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Trial registered on ANZCTR


Registration number
ACTRN12617001652369
Ethics application status
Approved
Date submitted
2/11/2017
Date registered
22/12/2017
Date last updated
2/11/2018
Date data sharing statement initially provided
2/11/2018
Type of registration
Retrospectively registered

Titles & IDs
Public title
Autoinflation for Aboriginal and Torres Strait Islander Children with OME (middle ear infection)
Scientific title
A multi-centre randomised controlled trial to compare nasal balloon autoinflation versus no nasal balloon autoinflation for otitis media with effusion in Aboriginal and Torres Strait Islander children
Secondary ID [1] 293227 0
None
Universal Trial Number (UTN)
Trial acronym
INFLATE
Linked study record

Health condition
Health condition(s) or problem(s) studied:
Otitis Media with Effusion 305254 0
Health of Aboriginal Children 305255 0
Condition category
Condition code
Ear 304564 304564 0 0
Other ear disorders
Infection 304565 304565 0 0
Other infectious diseases

Intervention/exposure
Study type
Interventional
Description of intervention(s) / exposure
Nasal autoinflation using the Otovent device: Children with unilateral or bilateral otitis media with effusion will be randomised to nasal balloon autoinflation (Otovent) 3 times a day for a minimum of 1 to a maximum of 3 months (treatment will cease at month 1 where no type B tympanograms are detected in any ear at that time. Regardless of tympanometry findings at Month 3, Otovent treatment will cease at that time.)
An Otovent kit (1 x nose piece and 10 medical balloons) will be provided to those randomised to Otovent at the Day 0 clinic visit. Children will place a balloon over the end of the Otovent moulded plastic nose piece and place the nose piece at the opening of one nostril while occluding the other. The child will take a breath, close their mouth and blow through their nose in an attempt to inflate the balloon using their nose, then change the nose piece to the alternate nostril and again inflate the balloon.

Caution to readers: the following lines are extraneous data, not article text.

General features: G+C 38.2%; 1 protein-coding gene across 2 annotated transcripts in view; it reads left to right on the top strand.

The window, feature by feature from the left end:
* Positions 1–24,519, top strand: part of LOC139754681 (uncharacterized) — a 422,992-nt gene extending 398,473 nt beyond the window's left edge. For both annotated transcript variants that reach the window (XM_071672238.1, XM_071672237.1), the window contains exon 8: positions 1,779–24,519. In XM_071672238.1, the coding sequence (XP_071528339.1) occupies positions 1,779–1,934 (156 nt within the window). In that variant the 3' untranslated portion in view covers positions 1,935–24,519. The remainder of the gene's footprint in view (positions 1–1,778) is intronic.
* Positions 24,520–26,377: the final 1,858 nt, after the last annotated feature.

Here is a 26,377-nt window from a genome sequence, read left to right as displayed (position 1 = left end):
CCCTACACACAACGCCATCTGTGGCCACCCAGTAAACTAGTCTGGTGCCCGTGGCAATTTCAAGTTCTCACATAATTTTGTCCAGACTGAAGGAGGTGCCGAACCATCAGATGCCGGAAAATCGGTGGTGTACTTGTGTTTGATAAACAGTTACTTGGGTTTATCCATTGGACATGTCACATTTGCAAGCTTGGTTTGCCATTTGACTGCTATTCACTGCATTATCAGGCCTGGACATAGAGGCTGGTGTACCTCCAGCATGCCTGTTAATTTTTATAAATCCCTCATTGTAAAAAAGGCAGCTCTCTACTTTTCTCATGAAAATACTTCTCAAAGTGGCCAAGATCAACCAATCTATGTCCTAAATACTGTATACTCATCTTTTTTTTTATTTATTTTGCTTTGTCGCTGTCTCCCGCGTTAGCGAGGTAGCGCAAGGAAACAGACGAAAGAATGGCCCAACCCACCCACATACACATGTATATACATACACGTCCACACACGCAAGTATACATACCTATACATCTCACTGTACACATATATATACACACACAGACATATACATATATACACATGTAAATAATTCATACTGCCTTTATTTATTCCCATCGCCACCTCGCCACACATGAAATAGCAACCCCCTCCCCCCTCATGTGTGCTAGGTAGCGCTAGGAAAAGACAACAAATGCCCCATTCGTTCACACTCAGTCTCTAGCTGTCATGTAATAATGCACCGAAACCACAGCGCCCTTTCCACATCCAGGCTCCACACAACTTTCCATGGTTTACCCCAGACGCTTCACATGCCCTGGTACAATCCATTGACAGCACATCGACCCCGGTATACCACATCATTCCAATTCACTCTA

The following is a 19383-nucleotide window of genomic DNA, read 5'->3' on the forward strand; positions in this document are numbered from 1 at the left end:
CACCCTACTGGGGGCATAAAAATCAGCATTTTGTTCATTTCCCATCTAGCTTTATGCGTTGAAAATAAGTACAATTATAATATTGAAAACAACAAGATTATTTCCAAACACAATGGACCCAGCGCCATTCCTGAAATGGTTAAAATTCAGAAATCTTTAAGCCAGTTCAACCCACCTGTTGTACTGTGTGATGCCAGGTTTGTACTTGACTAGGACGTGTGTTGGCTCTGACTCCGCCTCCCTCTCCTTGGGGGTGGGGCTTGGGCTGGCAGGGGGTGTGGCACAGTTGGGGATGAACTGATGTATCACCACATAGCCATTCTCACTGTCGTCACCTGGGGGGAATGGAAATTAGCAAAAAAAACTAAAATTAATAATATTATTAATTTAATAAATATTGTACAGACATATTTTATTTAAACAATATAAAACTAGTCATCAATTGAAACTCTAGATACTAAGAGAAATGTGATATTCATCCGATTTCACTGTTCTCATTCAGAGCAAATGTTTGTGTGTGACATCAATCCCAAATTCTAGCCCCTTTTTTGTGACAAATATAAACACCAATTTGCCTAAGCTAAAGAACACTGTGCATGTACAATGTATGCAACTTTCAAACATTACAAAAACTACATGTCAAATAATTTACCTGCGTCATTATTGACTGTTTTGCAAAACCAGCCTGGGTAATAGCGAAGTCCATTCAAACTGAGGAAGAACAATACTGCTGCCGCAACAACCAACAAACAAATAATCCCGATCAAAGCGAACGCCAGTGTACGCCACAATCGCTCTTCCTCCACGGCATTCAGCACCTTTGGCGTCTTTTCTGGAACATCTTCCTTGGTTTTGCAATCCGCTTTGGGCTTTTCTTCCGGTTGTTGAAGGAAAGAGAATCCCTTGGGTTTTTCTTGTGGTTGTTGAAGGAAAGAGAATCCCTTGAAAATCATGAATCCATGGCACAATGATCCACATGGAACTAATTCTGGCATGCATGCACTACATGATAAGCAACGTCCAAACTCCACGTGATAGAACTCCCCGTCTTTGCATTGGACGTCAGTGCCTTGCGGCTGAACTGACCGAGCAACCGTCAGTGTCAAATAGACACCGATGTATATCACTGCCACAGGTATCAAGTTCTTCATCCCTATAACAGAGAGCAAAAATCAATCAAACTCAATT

Adherence to treatment will be supported by a phone call at Day 3 (and clinic visit if needed) and weekly phone calls from Day 0 - Month 3 where Otovent treatment is continuing at Month 1. Children will be provided with age and gender appropriate stickers to add to an Adherence Diary each time the Otovent is used.
Intervention code [1] 299484 0
Treatment: Devices
Comparator / control treatment
Standard care (observation only followed by referral for ENT assessment if bilateral OME or reduced hearing is detected at Month 3).
Control group
Active

Outcomes
Primary outcome [1] 303787 0
Proportion of children showing improvement of OME determined by change of at least one Type B tympanogram to a normal Type A or C1 tympanogram at Month 1 (OME improved by child).
Timepoint [1] 303787 0
Month 1
Secondary outcome [1] 340139 0
Proportion of children showing improvement of OME determined by change of at least one Type B tympanogram to a normal Type A or C1 tympanogram at Months 3 and 6 (OME improved by child)
Timepoint [1] 340139 0
Month 3 and 6
Secondary outcome [2] 340140 0
Proportion of ears showing change from a Type B tympanogram to a normal Type A or C1 tympanogram at Months 1, 3 and 6 (OME resolved by ear)